After hearing nine days of testimony addressing the circumstances surrounding plaintiff's demotion and his employment record before and after that demotion, the jury found that age was a determining factor in defendant Supermarkets General Corporation's decisions regarding plaintiff's employment status in violation of ADEA. *fn1" The jury found that plaintiff suffered losses as a result of this violation amounting to $ 35,000.00 in past damages. The jury also found that plaintiff's future damages, or front pay, would amount to $ 227,000.00 if plaintiff did not continue his employment with defendant, a sum which would be awarded only if the Court finds that reinstatement is not feasible.

 Defendant argues that reinstatement is the preferred remedy in age discrimination cases absent "unconscionable difficulties," Duffy v. Wheeling Pittsburgh Steel Corp., 738 F.2d 1393 (3d Cir.), cert. denied, 469 U.S. 1087, 83 L. Ed. 2d 702 , 105 S. Ct. 592 (1984), and is the proper remedy in this case. Defendant contends that no credible evidence adduced at trial supports the conclusion that reinstatement is not feasible in this case. *fn2" Plaintiff claims that reinstatement is not feasible because a suitable and comparable position no longer exists with defendant and even if it did, the level of hostility between plaintiff and defendant is such that reinstatement would merely promote continued disharmony.

 II. DISCUSSION

 A. Legal Standards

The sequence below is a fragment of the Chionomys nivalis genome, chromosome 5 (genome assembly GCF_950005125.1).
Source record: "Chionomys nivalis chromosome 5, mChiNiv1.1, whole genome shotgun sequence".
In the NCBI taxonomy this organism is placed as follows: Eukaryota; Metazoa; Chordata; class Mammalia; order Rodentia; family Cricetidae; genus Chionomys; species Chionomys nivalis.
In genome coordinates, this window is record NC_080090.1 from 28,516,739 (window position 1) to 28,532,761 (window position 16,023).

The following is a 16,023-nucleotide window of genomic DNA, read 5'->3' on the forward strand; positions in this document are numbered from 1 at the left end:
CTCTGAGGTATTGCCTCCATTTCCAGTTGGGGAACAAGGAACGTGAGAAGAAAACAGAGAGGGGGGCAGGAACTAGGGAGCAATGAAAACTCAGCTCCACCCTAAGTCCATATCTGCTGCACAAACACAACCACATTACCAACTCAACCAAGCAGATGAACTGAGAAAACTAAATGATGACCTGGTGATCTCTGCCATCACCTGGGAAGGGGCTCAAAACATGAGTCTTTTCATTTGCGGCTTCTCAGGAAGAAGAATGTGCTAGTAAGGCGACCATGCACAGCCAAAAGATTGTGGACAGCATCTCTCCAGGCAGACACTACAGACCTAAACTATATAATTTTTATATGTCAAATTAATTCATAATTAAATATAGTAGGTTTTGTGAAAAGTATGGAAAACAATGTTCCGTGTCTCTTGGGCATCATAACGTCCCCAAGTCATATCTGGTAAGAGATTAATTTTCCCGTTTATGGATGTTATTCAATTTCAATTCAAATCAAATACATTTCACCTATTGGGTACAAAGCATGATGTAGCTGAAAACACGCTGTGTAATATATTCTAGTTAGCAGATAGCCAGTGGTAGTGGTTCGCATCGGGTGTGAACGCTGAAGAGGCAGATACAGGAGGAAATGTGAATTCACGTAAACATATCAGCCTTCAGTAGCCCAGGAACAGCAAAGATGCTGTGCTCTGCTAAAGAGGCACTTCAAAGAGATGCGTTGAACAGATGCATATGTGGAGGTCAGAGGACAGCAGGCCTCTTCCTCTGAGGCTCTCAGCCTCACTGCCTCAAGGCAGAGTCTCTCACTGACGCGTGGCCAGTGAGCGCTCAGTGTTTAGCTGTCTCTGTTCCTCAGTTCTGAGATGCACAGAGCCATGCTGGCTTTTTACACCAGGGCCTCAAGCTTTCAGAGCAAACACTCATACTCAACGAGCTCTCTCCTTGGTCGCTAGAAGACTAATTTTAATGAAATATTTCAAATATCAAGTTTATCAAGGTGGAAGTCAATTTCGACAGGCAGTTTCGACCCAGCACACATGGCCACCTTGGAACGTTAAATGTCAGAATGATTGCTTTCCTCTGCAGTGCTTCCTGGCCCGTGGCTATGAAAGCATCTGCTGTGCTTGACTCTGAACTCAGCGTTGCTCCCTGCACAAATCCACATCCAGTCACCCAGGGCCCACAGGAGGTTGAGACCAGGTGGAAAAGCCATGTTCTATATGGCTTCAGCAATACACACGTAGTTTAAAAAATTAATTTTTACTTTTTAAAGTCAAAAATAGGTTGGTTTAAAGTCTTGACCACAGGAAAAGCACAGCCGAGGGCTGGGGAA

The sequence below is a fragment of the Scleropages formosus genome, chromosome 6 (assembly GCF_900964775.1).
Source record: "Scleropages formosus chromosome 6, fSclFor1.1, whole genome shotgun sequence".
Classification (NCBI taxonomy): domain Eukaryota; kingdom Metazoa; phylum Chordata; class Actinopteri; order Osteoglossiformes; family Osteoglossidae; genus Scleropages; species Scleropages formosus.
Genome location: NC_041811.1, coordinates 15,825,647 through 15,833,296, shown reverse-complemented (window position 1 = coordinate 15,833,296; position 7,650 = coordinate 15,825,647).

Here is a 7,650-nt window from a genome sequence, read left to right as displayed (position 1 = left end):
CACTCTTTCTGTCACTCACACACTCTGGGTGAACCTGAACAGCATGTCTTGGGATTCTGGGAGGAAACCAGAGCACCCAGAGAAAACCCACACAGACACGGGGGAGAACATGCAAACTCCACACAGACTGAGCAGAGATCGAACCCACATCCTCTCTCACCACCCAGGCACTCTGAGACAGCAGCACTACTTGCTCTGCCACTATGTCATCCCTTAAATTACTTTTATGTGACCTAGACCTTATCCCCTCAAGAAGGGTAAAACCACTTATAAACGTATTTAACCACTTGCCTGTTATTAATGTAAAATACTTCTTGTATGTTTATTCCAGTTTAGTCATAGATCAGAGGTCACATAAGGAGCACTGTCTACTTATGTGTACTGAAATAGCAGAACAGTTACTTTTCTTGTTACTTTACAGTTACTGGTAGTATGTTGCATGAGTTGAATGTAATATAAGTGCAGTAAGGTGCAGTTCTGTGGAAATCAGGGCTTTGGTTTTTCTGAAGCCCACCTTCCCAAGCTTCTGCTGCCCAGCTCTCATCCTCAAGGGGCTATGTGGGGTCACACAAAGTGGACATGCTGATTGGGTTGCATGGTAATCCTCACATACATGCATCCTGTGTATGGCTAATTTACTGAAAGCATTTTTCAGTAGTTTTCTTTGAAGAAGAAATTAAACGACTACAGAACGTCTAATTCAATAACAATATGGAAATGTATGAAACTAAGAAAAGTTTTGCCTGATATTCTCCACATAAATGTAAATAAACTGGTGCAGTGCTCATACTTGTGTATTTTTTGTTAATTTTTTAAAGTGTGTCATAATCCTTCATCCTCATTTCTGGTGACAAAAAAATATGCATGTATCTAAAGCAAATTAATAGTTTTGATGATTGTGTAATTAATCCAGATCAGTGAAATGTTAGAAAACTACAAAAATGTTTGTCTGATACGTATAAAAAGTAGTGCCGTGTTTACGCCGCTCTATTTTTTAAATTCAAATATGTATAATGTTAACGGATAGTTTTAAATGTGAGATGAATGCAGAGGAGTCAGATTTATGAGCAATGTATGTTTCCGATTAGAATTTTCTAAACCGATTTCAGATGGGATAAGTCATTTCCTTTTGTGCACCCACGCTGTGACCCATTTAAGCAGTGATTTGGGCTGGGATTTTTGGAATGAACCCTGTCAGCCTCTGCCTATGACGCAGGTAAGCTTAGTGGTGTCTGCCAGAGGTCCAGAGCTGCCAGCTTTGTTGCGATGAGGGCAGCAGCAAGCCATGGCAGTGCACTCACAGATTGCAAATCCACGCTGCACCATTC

Although a combination of back pay and reinstatement is the preferred remedy in ADEA cases, front pay is proper when reinstatement is not feasible. Maxfield v. Sinclair Int'l, 766 F.2d 788, 796 (3d Cir. 1985), cert. denied, 474 U.S. 1057 , 88 L. Ed. 2d 773, 106 S. Ct. 796 (1986). Reinstatement may not be feasible if there is no position available at the time of judgment or if the relationship between the parties has been so damaged by animosity that reinstatement is impracticable. Id.; Whittlesey v. Union Carbide Corp., 742 F.2d 724 (2d Cir. 1984). Since reinstatement is an equitable remedy, it is the district court that should decide whether reinstatement is feasible. Maxfield, 766 F.2d at 796.

 Although the exact position from which an ADEA plaintiff has been unlawfully removed need not be available to enable proper reinstatement, a substantially comparable position must be available. See Sinclair v. Ins. Co. of North America, 609 F. Supp. 397 (E.D. Pa. 1984), aff'd, 782 F.2d 1029 (3d Cir. 1986). Further, even if a comparable position exists, reinstatement is not feasible where continued disharmony exists between the parties which would require the policing of an ongoing relationship. Goss v. Exxon, 747 F.2d 885 (3d Cir. 1984). Where the record reflects hostility and animosity between the parties which would obviously breed an unsatisfactory employment atmosphere, reinstatement would not be an adequate remedy to make plaintiff whole as envisioned by ADEA. Maxfield, 766 F.2d at 796. When reinstatement proves to be an inadequate remedy, front pay should be granted. Berndt v. Kaiser Aluminum & Chemical Sales, Inc., 604 F. Supp. 962, 966 (E.D. Pa. 1985)